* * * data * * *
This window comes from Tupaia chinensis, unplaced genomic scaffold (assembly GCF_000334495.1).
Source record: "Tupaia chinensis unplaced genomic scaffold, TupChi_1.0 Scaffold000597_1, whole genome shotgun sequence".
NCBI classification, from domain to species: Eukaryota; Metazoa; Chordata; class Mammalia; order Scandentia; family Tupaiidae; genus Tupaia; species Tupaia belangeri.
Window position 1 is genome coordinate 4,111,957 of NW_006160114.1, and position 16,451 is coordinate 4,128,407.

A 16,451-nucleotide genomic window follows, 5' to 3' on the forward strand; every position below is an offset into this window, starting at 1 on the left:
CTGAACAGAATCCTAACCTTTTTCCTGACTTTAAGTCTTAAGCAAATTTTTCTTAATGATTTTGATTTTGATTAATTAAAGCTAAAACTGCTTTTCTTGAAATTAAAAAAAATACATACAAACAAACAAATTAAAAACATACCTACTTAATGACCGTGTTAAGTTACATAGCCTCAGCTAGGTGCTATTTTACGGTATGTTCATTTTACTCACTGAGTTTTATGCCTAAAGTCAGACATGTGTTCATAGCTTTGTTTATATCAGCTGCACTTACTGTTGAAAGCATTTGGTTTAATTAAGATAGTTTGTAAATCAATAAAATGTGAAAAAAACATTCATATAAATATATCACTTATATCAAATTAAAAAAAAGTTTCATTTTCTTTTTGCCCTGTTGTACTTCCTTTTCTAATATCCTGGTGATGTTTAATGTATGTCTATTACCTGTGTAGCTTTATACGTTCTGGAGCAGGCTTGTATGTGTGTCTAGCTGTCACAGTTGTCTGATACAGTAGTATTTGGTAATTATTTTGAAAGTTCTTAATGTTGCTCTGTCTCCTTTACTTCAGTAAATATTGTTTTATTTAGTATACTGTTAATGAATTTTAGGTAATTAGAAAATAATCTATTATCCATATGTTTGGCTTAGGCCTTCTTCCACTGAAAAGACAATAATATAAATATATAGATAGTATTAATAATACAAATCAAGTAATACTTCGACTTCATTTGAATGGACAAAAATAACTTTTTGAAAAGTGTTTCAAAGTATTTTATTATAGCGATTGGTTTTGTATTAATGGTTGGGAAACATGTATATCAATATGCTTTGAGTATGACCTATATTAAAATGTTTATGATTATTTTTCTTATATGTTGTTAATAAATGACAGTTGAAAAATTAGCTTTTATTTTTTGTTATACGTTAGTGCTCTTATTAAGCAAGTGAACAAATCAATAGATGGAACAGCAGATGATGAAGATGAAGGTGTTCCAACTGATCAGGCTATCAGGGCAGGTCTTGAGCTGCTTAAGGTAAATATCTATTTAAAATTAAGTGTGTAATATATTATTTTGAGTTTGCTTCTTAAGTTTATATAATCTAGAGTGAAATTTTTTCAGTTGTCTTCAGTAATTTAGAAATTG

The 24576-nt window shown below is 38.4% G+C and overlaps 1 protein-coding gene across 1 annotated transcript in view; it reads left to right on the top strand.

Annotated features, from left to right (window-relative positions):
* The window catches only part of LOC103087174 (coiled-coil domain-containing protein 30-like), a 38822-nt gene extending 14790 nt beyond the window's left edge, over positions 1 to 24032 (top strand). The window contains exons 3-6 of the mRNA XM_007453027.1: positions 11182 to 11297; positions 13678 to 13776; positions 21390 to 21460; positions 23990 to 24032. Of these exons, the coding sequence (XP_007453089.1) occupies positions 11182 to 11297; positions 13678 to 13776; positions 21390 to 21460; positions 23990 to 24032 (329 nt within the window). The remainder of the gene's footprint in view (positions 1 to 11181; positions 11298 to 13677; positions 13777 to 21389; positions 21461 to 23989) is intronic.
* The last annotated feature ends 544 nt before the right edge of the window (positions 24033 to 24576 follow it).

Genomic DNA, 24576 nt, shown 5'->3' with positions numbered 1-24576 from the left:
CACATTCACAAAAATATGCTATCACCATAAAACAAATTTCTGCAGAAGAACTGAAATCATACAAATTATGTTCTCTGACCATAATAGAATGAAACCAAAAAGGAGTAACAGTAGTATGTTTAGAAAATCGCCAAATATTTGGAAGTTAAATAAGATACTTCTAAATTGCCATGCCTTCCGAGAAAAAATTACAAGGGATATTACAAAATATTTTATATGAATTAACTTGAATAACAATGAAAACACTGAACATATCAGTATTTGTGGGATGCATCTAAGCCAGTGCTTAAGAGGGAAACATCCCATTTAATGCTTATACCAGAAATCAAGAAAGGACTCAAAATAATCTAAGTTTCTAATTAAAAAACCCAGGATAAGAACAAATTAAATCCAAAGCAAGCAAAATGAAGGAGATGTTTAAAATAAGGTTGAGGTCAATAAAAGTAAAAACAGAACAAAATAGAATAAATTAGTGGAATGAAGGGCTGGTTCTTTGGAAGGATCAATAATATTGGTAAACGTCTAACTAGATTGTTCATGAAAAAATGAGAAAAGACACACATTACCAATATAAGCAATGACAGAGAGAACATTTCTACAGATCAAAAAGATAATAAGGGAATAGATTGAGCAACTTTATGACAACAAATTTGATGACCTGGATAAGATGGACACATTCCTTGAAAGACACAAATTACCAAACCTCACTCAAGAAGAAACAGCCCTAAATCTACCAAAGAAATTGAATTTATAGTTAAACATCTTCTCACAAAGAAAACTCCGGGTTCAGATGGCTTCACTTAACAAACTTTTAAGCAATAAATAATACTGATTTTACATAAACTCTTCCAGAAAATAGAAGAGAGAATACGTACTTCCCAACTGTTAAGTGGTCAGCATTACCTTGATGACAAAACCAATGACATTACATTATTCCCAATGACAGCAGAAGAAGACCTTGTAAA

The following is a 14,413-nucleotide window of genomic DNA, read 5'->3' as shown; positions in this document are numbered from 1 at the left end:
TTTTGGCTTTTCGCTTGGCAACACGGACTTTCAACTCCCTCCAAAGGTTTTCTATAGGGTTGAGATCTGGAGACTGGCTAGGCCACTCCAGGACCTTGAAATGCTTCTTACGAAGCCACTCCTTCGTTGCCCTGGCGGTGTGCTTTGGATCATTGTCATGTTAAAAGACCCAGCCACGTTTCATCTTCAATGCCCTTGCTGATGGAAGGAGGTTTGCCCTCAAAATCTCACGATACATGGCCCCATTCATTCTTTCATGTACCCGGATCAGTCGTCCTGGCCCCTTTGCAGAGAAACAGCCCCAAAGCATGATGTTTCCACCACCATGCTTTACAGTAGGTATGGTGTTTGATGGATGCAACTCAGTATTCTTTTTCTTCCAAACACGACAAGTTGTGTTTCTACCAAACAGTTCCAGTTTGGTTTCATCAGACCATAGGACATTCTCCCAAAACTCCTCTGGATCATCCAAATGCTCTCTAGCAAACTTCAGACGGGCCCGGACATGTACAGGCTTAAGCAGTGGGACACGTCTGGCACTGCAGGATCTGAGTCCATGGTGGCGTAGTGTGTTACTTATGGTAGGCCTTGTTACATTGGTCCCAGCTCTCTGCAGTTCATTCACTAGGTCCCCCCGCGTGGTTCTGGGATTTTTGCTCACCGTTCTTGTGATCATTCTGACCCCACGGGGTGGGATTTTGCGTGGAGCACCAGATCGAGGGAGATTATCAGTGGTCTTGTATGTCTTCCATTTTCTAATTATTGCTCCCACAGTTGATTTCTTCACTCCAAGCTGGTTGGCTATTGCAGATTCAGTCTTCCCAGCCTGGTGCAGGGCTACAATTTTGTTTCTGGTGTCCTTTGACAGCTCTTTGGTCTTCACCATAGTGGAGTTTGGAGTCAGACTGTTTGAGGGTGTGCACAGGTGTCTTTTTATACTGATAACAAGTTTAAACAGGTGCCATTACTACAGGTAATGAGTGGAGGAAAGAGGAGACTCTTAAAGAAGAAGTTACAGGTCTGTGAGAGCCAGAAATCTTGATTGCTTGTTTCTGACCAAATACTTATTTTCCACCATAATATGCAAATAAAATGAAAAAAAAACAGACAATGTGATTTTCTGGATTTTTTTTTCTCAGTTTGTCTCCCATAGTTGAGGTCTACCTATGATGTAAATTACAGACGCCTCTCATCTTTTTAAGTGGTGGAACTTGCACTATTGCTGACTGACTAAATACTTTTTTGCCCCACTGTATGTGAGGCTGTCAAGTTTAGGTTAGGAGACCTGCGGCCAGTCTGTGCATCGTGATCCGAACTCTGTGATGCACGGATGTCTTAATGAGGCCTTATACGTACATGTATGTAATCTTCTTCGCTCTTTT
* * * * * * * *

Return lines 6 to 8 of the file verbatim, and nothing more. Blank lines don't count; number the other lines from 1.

CTGAACAGAATCCTAACCTTTTTCCTGACTTTAAGTCTTAAGCAAATTTTTCTTAATGATTTTGATTTTGATTAATTAAAGCTAAAACTGCTTTTCTTGAAATTAAAAAAAATACATACAAACAAACAAATTAAAAACATACCTACTTAATGACCGTGTTAAGTTACATAGCCTCAGCTAGGTGCTATTTTACGGTATGTTCATTTTACTCACTGAGTTTTATGCCTAAAGTCAGACATGTGTTCATAGCTTTGTTTATATCAGCTGCACTTACTGTTGAAAGCATTTGGTTTAATTAAGATAGTTTGTAAATCAATAAAATGTGAAAAAAACATTCATATAAATATATCACTTATATCAAATTAAAAAAAAGTTTCATTTTCTTTTTGCCCTGTTGTACTTCCTTTTCTAATATCCTGGTGATGTTTAATGTATGTCTATTACCTGTGTAGCTTTATACGTTCTGGAGCAGGCTTGTATGTGTGTCTAGCTGTCACAGTTGTCTGATACAGTAGTATTTGGTAATTATTTTGAAAGTTCTTAATGTTGCTCTGTCTCCTTTACTTCAGTAAATATTGTTTTATTTAGTATACTGTTAATGAATTTTAGGTAATTAGAAAATAATCTATTATCCATATGTTTGGCTTAGGCCTTCTTCCACTGAAAAGACAATAATATAAATATATAGATAGTATTAATAATACAAATCAAGTAATACTTCGACTTCATTTGAATGGACAAAAATAACTTTTTGAAAAGTGTTTCAAAGTATTTTATTATAGCGATTGGTTTTGTATTAATGGTTGGGAAACATGTATATCAATATGCTTTGAGTATGACCTATATTAAAATGTTTATGATTATTTTTCTTATATGTTGTTAATAAATGACAGTTGAAAAATTAGCTTTTATTTTTTGTTATACGTTAGTGCTCTTATTAAGCAAGTGAACAAATCAATAGATGGAACAGCAGATGATGAAGATGAAGGTGTTCCAACTGATCAGGCTATCAGGGCAGGTCTTGAGCTGCTTAAGGTAAATATCTATTTAAAATTAAGTGTGTAATATATTATTTTGAGTTTGCTTCTTAAGTTTATATAATCTAGAGTGAAATTTTTTCAGTTGTCTTCAGTAATTTAGAAATTG

The 24576-nt window shown below is 38.4% G+C and overlaps 1 protein-coding gene across 1 annotated transcript in view; it reads left to right on the top strand.

Annotated features, from left to right (window-relative positions):